Is Growth Street profitable?

Growth Street, like most P2P lending sites in this new industry, is not yet profitable. That said, we think it is technically agile, and it has a unique offer that could place it well for continued success. It has plans and funds in place for a smooth wind-down in the event that it does close its doors. It received an additional £17.5 million from investors in 2019 so far.

What is Growth Street's minimum lending amount and how many loans can I lend in?

Lenders’ money is automatically spread across all outstanding loans, which greatly reduces the risks. The minimum lending amount is £10, which is spread across all live loans and redistributed daily as new loans are made. I believe lenders will be sufficiently diversified across enough loans almost immediately.

Does Growth Street have an IFISA?

Growth Street has an IFISA. Unusually, it is a different lending account, rather than the same one wrapped in ISA. You can read about it here.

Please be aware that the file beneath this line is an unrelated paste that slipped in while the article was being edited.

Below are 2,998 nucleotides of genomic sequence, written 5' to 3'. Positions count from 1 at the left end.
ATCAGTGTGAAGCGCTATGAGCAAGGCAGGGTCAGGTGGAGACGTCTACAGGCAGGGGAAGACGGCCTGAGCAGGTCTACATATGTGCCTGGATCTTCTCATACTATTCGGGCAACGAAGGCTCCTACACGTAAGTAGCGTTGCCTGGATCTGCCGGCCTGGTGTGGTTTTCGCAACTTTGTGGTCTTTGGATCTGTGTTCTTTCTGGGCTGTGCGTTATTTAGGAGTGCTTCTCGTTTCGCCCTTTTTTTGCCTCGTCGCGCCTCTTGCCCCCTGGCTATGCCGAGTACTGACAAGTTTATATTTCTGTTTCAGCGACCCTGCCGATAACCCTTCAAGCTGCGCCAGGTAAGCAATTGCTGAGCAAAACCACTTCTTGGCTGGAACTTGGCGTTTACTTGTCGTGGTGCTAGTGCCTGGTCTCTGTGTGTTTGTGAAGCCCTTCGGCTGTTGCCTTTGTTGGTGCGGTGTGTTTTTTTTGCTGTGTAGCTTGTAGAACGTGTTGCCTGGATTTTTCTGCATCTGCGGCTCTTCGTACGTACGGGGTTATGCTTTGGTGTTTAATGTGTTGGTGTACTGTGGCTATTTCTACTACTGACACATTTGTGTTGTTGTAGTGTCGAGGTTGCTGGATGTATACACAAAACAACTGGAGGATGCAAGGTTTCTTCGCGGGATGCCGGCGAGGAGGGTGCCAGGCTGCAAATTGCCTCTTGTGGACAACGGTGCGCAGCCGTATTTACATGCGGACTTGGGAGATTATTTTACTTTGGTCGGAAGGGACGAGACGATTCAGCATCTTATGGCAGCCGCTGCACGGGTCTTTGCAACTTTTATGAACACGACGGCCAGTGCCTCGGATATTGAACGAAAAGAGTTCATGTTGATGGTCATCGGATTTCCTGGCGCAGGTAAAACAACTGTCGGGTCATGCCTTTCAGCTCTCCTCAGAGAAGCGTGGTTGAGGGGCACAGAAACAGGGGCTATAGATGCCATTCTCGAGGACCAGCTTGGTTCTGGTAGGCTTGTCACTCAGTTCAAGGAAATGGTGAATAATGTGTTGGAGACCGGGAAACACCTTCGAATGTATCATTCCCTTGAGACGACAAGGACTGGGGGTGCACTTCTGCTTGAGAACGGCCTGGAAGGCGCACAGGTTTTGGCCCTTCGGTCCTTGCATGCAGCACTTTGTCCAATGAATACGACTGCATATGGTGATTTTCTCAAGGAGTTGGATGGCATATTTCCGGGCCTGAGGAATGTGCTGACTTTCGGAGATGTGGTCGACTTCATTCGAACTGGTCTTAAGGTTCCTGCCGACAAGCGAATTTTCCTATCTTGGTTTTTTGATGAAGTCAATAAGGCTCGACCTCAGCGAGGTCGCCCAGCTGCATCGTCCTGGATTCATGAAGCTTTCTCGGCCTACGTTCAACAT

What more do I need to know?

The previous version of this review incorrectly stated: “When a loan goes bad, Growth Street has typically recovered over half the amount back from the borrower.”

Correction: Growth Street has not yet achieved that, but expects to do so. The average bad debt has only been in recovery proceedings for about six months. Early results are promising and Growth Street's expectations are reasonable, but more time is needed to confirm them.

Visit Growth Street*.

Growth Street has a cashback deal for new and existing lenders of up to £2,000 cashback. Read about it here.

Growth Street: key details of its Classic Account

4thWay PLUS Rating
4thWay PLUS Rating 3
Interest rate after bad debt
5.3%

Here we show the P2P lending site's own estimate
(or 4thWay's if theirs are not appropriate)

4thWay Risk Score
3/10

Description: £48 m since 2014 in secured business overdrafts, with large reserve fund, auto-lend, auto-diversification, & exit within 30 days. £2,000/5% CASHBACK AVAILABLE - read the Quick Expert Review below

Minimum lending amount
£10
Exit fees - if you sell loans before borrowers fully repay
No

Early exit is not guaranteed. Usually, other lenders need to buy your loans